January 19, 2005

Dati or Lo Dati- To be Religous or not to Be

I received a telephone call from a friend regarding some religious practices. He is Jewish, but he has not had any formal training or education so he relies upon me as a reference point for all things Jewish.

I have often suggested that he take a basic course, an introduction to Judaism as I think that it would be of great interest to him. I consider myself to be fairly knowledgeable, but there are many who exceed me and it makes more sense to me to encourage him to attend a structured program.

This is something that he has been unwilling to do. He doesn't want to engage in any learning with Reform or Conservative Jews because he doesn't consider them to be authentic in their practice of Judaism. And he refuses to go near Orthodox institutions because in his mind they will be too judgemental and he doesn't want to hear what a bad Jew they think he is.

I told him about the outreach programs that I am aware of, as well as give him some resources to consider and explained that successful outreach programs do not belittle or demean those who come to them. But he is firmly opposed to moving ahead.

This refusal stems from a number of things, and there is one aspect of it that I think he and I share. And that is a concern that we are about to engage in a life changing event. There can be a lot of uncertainty as to what that means to a person.

Any time you undertake something that you consider potentially life altering you need to weigh the consequences of your actions.

Skipping back to some earlier comments I wanted to mention that I am really displeased with the impressions that people have regarding the various denominations. I don't appreciate being told that one group is more Jewish or more authentic than the others. And I certainly think that the stereotyping hurts us more than it helps.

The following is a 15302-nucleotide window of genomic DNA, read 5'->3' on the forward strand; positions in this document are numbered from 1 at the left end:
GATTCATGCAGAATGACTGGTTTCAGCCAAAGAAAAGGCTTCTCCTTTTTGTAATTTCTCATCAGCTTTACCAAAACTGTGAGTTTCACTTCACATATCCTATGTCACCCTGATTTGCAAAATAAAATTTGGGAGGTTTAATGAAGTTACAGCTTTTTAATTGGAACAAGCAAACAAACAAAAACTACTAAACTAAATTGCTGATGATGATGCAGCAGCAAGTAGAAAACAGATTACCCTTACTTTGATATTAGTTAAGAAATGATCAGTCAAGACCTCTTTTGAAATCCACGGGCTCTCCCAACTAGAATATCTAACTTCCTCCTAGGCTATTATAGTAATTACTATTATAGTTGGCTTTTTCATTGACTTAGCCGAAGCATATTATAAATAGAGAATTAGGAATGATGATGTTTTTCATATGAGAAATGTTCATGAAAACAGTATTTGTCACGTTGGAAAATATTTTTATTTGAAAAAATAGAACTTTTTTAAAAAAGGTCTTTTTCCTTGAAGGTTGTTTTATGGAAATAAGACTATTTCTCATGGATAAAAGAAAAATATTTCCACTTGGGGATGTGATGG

A little more tolerance could go a long way.


3 comments:

Anshel's Wife said...

My husband and I were members of a very heimishe Conservative shul for 7 years before we went to our first Shabbos dinner by some Lubavitchers.

We loved the tradition. It felt so Jewish. It was very nostalgic (even though neither of us had really experienced anything like it before). My husband didn't even believe in G-d, at the time.

We had no intentions of becoming frum. We were quite happy going to shul on Shabbos and then going to the mall for lunch and shopping or to the movies. But something just happened to us and slowly we started to do more and to make decisions not to do things or to start doing things.

I know many people who have been going by Chabad for years and years and never become frum. And no one has a problem with it. And there are people who come to Chabad and immediately jump in and sometimes there are problems with that.

But STX is right. A Jew is a Jew. And we all have that pintele yid in us. Who knows what it takes to fan the flames?

Stacey said...

He hasn't had formal training or education, yet knows enough to consider anything less than Orthodox to be unauthentic?

I find that offensive.

Jack's Shack said...

Kind of a contradiction, but that is what he said.